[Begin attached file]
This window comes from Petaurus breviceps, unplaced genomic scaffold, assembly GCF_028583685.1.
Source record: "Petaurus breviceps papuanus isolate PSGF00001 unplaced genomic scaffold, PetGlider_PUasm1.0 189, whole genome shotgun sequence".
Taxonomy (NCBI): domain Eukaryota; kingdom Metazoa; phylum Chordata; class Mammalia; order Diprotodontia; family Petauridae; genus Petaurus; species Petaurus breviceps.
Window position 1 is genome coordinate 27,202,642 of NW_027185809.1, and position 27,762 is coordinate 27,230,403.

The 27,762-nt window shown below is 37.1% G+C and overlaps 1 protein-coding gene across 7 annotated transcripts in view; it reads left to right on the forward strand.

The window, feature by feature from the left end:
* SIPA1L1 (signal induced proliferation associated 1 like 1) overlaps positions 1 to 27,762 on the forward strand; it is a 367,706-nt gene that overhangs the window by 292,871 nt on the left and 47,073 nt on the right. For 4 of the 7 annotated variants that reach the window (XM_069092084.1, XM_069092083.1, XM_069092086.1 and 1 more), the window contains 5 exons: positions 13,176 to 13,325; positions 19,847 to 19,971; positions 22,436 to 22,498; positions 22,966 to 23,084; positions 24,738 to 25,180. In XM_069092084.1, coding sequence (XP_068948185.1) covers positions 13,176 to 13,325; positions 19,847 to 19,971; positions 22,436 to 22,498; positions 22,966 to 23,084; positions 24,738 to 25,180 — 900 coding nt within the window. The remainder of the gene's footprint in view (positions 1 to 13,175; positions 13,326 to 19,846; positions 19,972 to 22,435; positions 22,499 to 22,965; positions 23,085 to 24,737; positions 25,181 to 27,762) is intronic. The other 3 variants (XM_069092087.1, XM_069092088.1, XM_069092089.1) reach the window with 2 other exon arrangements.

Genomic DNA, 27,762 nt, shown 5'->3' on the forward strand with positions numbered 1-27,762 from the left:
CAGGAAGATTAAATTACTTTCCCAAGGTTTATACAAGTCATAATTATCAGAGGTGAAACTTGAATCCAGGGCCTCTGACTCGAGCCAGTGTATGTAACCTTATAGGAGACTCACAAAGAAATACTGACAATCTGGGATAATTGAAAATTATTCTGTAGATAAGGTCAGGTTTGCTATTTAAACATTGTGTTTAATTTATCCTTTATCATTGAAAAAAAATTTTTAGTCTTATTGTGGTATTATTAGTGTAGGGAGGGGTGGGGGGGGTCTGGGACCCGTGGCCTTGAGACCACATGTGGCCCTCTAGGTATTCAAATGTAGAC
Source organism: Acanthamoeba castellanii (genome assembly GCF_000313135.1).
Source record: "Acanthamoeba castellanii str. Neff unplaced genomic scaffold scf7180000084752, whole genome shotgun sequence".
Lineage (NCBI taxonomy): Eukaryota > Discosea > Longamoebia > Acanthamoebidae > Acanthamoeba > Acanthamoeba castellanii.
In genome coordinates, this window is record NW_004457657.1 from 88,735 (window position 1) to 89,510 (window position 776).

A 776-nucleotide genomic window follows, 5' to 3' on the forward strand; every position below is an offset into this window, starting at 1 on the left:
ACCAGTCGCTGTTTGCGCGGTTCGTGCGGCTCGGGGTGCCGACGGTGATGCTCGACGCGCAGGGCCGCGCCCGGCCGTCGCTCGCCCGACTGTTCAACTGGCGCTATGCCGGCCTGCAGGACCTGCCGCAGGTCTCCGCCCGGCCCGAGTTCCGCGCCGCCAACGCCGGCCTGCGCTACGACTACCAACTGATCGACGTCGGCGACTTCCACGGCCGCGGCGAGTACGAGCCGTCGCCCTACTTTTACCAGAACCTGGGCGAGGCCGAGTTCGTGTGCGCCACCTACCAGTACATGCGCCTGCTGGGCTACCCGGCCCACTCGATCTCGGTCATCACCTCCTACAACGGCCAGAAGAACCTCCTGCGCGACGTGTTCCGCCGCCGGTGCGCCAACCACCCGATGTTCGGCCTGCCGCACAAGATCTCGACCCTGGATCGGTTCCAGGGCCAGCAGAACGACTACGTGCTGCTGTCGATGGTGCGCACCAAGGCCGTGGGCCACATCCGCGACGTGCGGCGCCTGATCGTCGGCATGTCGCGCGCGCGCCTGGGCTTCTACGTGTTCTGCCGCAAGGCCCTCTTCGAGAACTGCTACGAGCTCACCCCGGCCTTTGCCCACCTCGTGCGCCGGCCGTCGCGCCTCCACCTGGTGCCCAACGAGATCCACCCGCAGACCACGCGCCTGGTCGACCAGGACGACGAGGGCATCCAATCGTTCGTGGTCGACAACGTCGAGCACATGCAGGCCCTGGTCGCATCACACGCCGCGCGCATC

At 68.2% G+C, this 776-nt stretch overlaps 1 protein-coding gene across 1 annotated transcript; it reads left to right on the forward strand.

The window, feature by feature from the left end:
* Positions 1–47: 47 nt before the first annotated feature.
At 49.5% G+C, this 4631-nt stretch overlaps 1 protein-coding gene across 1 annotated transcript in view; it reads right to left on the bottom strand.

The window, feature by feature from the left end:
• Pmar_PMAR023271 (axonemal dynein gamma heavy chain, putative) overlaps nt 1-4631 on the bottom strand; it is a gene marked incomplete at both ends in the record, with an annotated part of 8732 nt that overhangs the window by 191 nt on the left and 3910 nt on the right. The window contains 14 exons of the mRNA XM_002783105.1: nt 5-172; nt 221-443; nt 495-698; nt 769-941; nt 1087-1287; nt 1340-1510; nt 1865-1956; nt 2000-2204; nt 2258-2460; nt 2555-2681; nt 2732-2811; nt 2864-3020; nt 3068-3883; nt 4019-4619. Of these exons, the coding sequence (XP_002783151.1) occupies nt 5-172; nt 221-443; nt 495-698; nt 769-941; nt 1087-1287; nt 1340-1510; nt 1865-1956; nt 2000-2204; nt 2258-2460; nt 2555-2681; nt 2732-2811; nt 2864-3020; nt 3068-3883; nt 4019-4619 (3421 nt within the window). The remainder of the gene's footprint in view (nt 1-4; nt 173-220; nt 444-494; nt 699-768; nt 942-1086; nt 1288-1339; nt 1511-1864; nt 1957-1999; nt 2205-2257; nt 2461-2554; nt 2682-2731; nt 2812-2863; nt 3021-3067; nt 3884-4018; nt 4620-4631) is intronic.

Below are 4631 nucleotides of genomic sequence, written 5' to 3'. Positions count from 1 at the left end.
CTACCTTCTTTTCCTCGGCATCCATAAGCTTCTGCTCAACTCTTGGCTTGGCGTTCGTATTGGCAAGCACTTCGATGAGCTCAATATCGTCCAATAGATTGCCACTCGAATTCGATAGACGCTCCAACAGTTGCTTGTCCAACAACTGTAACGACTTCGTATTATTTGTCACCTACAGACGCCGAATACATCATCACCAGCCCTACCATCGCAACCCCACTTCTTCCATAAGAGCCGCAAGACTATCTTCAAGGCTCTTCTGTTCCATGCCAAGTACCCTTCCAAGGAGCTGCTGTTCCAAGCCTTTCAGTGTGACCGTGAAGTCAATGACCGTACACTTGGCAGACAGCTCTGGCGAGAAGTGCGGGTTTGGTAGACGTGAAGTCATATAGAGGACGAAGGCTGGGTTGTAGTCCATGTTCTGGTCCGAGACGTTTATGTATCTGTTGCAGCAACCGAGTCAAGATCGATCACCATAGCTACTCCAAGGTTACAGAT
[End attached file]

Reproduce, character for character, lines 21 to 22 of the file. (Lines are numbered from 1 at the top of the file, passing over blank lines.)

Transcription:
• Pmar_PMAR023271 (axonemal dynein gamma heavy chain, putative) overlaps nt 1-4631 on the bottom strand; it is a gene marked incomplete at both ends in the record, with an annotated part of 8732 nt that overhangs the window by 191 nt on the left and 3910 nt on the right. The window contains 14 exons of the mRNA XM_002783105.1: nt 5-172; nt 221-443; nt 495-698; nt 769-941; nt 1087-1287; nt 1340-1510; nt 1865-1956; nt 2000-2204; nt 2258-2460; nt 2555-2681; nt 2732-2811; nt 2864-3020; nt 3068-3883; nt 4019-4619. Of these exons, the coding sequence (XP_002783151.1) occupies nt 5-172; nt 221-443; nt 495-698; nt 769-941; nt 1087-1287; nt 1340-1510; nt 1865-1956; nt 2000-2204; nt 2258-2460; nt 2555-2681; nt 2732-2811; nt 2864-3020; nt 3068-3883; nt 4019-4619 (3421 nt within the window). The remainder of the gene's footprint in view (nt 1-4; nt 173-220; nt 444-494; nt 699-768; nt 942-1086; nt 1288-1339; nt 1511-1864; nt 1957-1999; nt 2205-2257; nt 2461-2554; nt 2682-2731; nt 2812-2863; nt 3021-3067; nt 3884-4018; nt 4620-4631) is intronic.

Below are 4631 nucleotides of genomic sequence, written 5' to 3'. Positions count from 1 at the left end.